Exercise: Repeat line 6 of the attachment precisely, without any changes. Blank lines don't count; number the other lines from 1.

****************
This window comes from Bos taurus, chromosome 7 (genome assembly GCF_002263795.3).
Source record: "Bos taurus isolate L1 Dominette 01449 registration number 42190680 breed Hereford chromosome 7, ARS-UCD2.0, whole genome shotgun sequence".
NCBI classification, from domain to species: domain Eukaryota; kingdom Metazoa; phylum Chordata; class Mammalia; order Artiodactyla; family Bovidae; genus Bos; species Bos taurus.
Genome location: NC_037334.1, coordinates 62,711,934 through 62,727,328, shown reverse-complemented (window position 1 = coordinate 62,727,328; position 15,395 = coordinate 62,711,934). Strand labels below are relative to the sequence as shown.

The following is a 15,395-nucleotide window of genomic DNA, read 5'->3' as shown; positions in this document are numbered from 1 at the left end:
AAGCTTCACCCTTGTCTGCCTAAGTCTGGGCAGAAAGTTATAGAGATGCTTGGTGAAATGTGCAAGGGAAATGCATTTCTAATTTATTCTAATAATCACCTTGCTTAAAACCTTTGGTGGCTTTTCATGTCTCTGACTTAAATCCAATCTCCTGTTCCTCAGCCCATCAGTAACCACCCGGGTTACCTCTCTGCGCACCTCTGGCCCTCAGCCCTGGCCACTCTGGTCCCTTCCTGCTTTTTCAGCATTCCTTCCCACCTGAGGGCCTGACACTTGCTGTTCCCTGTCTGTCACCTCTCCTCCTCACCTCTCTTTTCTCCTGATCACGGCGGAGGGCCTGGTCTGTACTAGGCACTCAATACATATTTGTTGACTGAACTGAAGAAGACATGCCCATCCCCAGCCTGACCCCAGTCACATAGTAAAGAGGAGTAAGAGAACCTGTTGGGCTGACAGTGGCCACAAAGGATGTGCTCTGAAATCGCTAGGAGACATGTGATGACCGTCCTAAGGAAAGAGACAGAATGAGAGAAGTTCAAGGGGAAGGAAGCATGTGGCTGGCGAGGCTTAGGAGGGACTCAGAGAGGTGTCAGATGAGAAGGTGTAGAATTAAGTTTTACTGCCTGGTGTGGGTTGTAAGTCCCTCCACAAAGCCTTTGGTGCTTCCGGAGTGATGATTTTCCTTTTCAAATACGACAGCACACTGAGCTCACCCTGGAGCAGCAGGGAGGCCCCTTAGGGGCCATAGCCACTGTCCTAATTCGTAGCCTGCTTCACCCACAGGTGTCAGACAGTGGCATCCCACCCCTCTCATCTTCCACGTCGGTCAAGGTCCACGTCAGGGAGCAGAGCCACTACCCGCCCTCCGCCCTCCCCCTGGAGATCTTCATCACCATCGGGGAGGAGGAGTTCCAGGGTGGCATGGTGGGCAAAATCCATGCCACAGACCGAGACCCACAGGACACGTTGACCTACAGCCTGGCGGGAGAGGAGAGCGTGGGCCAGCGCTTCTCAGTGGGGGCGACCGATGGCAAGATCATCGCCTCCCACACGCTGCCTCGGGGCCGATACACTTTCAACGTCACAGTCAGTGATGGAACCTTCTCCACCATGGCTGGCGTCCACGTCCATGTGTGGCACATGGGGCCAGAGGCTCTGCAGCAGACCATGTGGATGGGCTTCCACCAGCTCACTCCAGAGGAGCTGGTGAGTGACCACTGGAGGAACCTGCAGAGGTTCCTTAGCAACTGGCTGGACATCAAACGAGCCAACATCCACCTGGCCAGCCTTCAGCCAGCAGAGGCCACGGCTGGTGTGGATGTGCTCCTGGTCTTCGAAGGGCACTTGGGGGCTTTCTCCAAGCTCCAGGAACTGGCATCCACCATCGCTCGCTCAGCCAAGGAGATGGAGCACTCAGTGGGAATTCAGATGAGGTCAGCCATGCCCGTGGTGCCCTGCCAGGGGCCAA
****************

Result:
AAGCTTCACCCTTGTCTGCCTAAGTCTGGGCAGAAAGTTATAGAGATGCTTGGTGAAATGTGCAAGGGAAATGCATTTCTAATTTATTCTAATAATCACCTTGCTTAAAACCTTTGGTGGCTTTTCATGTCTCTGACTTAAATCCAATCTCCTGTTCCTCAGCCCATCAGTAACCACCCGGGTTACCTCTCTGCGCACCTCTGGCCCTCAGCCCTGGCCACTCTGGTCCCTTCCTGCTTTTTCAGCATTCCTTCCCACCTGAGGGCCTGACACTTGCTGTTCCCTGTCTGTCACCTCTCCTCCTCACCTCTCTTTTCTCCTGATCACGGCGGAGGGCCTGGTCTGTACTAGGCACTCAATACATATTTGTTGACTGAACTGAAGAAGACATGCCCATCCCCAGCCTGACCCCAGTCACATAGTAAAGAGGAGTAAGAGAACCTGTTGGGCTGACAGTGGCCACAAAGGATGTGCTCTGAAATCGCTAGGAGACATGTGATGACCGTCCTAAGGAAAGAGACAGAATGAGAGAAGTTCAAGGGGAAGGAAGCATGTGGCTGGCGAGGCTTAGGAGGGACTCAGAGAGGTGTCAGATGAGAAGGTGTAGAATTAAGTTTTACTGCCTGGTGTGGGTTGTAAGTCCCTCCACAAAGCCTTTGGTGCTTCCGGAGTGATGATTTTCCTTTTCAAATACGACAGCACACTGAGCTCACCCTGGAGCAGCAGGGAGGCCCCTTAGGGGCCATAGCCACTGTCCTAATTCGTAGCCTGCTTCACCCACAGGTGTCAGACAGTGGCATCCCACCCCTCTCATCTTCCACGTCGGTCAAGGTCCACGTCAGGGAGCAGAGCCACTACCCGCCCTCCGCCCTCCCCCTGGAGATCTTCATCACCATCGGGGAGGAGGAGTTCCAGGGTGGCATGGTGGGCAAAATCCATGCCACAGACCGAGACCCACAGGACACGTTGACCTACAGCCTGGCGGGAGAGGAGAGCGTGGGCCAGCGCTTCTCAGTGGGGGCGACCGATGGCAAGATCATCGCCTCCCACACGCTGCCTCGGGGCCGATACACTTTCAACGTCACAGTCAGTGATGGAACCTTCTCCACCATGGCTGGCGTCCACGTCCATGTGTGGCACATGGGGCCAGAGGCTCTGCAGCAGACCATGTGGATGGGCTTCCACCAGCTCACTCCAGAGGAGCTGGTGAGTGACCACTGGAGGAACCTGCAGAGGTTCCTTAGCAACTGGCTGGACATCAAACGAGCCAACATCCACCTGGCCAGCCTTCAGCCAGCAGAGGCCACGGCTGGTGTGGATGTGCTCCTGGTCTTCGAAGGGCACTTGGGGGCTTTCTCCAAGCTCCAGGAACTGGCATCCACCATCGCTCGCTCAGCCAAGGAGATGGAGCACTCAGTGGGAATTCAGATGAGGTCAGCCATGCCCGTGGTGCCCTGCCAGGGGCCAA